Working wonders / Big cog in a big wheel

Bosch, Continental, Denso, Apollo, ThyssenKrupp. Opel, Suzuki, Mercedes, Audi and now BMW. Slowly but surely Hungary has become a car manufacturing superpower. There. I said it. If a large car company wants to open a factory in the CEE region, Hungary has to be somewhere near the top of the list. The last time we apparently beat out cities in Romania and Slovakia for the BMW contract. You’d think that this is good news for everyone, but many media outlets already started complaining that the factory will be filled by Romanian and Ukrainian guest workers, because of labour shortages in Hungary. These are the same organisations, by the way, that would have been quick to criticise the government had BMW chosen a different country. These are the mediums that still want you to believe that millions live in deep poverty in Hungary and explain to you how much better it is in Romania. Are there still problems that need to be solved? Poor people? Children in need? There most certainly are. But if it’s so much better in Romania, then why are there one million new citizens from the areas of the historic Hungary, and on my way home from Transylvania a few weeks ago why did I see tons of cars with British, Italian, Spanish, French or German licence plates at the border and on the highways making their way back to western Europe? I tell you why. Because according to Eurostat data from May, 19.7 percent of Romanians and only 5.2 percent of Hungarians work abroad.


EU guarantees M3

The European Commission's recent decision to fund the reconstruction of Budapest's metro line 3 with EUR 557 million guarantees completion of the project, Budapest Mayor István Tarlós has said. Tarlós proposed to the government to use funds from the EU to cover 85 percent of the costs, around HUF 149 billion, with the government and Budapest paying the rest jointly. The government has already allocated HUF 5 billion for unforeseen costs, and has an agreement to the value of HUF 5.6 billion to make the entire line accessible by wheelchair, he said. Air-conditioning machines cannot be mounted on the already revamped metro carriages for "structural reasons", Tarlós said. The Budapest transport authority was working on installing fans. On reconstruction of Budapest's Chain Bridge and the Castle Hill tunnel, the Mayor said the government "has given positive feedback" on funding the extra HUF 6 billion that would allow the two projects to run simultaneously.


Airport expanding

Construction will start this year of a cargo base and a six-level enclosed car park at Liszt Ferenc International Airport. Spokesman Mihály Hardy told Kossuth Radio the airport had recently inaugurated a HUF 7.8 billion passenger pier, 220 metres long and more than 10,000 square metres. Boarding gates line both sides of the pier. About 10,000 people employed by 70 companies now work at Budapest Airport, Hardy said. Flights operated by 44 airlines serviced more than 100 destinations.


Mexico sends ‘fugitive’

Mexico has extradited a Hungarian man suspected of attempted homicide 17 years ago in Budapest. The suspect, identified as Balazs B, allegedly stabbed three hotel employees as they sought to prevent him and his accomplices from robbing a hotel room in Budapest in September 2001. The suspects escaped. One man, who was allegedly using false identification, was detained at the request of Hungarian authorities in Mexico on June 27 then taken to Hungary.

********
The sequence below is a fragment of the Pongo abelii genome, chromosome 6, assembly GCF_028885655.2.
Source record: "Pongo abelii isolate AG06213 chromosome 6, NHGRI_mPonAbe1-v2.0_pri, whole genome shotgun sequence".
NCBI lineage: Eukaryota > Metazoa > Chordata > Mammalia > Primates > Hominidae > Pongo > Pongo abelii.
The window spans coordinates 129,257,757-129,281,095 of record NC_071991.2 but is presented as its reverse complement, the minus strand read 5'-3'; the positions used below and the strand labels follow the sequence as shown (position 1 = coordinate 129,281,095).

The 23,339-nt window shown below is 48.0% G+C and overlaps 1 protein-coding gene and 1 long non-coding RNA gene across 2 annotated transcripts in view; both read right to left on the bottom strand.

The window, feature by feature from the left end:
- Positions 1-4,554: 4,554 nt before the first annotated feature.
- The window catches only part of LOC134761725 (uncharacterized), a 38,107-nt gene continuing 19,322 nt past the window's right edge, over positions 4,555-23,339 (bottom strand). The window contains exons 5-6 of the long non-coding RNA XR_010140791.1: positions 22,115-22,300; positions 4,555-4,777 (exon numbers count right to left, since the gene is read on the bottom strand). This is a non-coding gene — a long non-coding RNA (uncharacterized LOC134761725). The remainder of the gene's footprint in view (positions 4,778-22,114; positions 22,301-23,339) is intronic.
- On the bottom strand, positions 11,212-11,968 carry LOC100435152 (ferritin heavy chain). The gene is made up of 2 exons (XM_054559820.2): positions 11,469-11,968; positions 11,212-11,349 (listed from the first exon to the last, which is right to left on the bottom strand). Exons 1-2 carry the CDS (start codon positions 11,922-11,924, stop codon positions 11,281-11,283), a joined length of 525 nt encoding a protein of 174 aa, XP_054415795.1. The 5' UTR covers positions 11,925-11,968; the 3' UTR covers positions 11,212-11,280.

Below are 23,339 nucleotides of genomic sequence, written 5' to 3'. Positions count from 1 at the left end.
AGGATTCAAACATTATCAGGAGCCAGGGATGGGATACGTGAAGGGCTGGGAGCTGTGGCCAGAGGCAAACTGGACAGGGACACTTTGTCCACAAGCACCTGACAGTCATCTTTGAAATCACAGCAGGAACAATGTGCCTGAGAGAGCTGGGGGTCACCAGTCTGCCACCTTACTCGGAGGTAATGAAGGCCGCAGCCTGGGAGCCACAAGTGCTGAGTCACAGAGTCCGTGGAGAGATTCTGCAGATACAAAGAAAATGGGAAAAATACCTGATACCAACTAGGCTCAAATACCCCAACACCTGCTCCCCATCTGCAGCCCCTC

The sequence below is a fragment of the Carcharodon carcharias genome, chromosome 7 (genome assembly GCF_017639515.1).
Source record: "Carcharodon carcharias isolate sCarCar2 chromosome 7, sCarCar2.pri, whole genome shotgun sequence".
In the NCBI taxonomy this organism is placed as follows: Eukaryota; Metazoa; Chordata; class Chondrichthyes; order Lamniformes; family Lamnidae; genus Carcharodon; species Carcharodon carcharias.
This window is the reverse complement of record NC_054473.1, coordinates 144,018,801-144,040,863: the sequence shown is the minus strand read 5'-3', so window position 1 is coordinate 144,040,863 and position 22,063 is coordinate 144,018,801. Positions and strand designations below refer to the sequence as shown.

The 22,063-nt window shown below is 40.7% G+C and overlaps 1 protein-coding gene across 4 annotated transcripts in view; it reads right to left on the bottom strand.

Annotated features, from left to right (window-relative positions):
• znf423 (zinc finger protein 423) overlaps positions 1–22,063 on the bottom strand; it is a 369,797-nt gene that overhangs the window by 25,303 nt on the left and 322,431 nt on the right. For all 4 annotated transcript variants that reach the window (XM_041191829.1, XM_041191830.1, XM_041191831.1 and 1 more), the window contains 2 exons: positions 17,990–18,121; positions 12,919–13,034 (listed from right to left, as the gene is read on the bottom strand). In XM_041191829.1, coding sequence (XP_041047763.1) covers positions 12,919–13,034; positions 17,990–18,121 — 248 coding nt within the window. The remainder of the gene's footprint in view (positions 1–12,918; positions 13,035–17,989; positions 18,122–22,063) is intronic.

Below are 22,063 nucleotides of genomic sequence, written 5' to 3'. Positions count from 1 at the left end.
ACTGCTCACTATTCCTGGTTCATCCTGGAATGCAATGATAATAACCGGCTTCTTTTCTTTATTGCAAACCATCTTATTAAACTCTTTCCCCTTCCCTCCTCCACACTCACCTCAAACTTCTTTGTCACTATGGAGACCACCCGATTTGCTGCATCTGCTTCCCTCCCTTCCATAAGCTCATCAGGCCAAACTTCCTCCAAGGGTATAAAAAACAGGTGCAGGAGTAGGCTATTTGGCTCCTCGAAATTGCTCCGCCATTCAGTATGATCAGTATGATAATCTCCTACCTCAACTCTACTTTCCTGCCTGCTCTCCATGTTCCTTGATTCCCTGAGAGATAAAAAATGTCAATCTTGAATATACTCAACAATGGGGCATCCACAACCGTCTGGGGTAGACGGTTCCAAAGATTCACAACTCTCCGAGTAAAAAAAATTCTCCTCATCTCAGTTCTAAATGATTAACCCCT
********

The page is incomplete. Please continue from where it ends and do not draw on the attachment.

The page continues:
Three days to celebrate

State events marking 20 August, a major national holiday celebrating Hungary's statehood, will be held over three days this year. Organisers say the 2018 celebrations will reflect on a time when emphasising Hungarian statehood, national identity and national cohesion are more important than ever. Programmes include a gastronomy festival of Hungarian specialties starting on 18 August. The festival will focus around Hungarian coffee houses and spices. There will be concerts each day, including rock band Tankcsapda at the Gellert monument at the foot of Elisabeth Bridge on the Danube embankment. The main event will be the traditional fireworks spectacle along the river.


Pop, food popular

One-third of Hungarians go to festivals, according to a survey by Kutatópont. The rate was higher among younger Hungarians: 53 percent for 18- to 29-year-olds, 48 percent for 30- to 39-year-olds and 48 percent for 40- to 49-year-olds. Pop music festivals were the most popular type, then food festivals.


Jobless rate at 3.6 pc

The rolling average three-month jobless rate was 3.6 percent in April-June, down from 3.7 percent in the previous period and 4.3 percent a year earlier, the Central Statistical Office says. The finance ministry's deputy state secretary for employment said the number in employment has grown by 765,000 since 2010. Fully 610,000 of them had found jobs on the primary labour market, Attila Istvan Simon said. Hungary has the third-lowest unemployment rate in the EU, behind the Czech Republic and Germany, and level with Poland's, he noted. The government's goal was full employment, and it had passed a "budget of stable growth" for 2019. The six-year wage agreement also contributes to that goal, Simon said. Analyst András Horváth of Takarékbank said the number of employed could exceed 4.5 million during the summer months for the first time since the early 1980s, and the unemployment rate could sink to 3 percent by the end of summer. Horvath said the annual average unemployment rate could be 3.4 percent in 2018. The Hungarian labour market continued to move towards full employment and the economy still held workforce reserves of about 500,000.


City in line for IAAF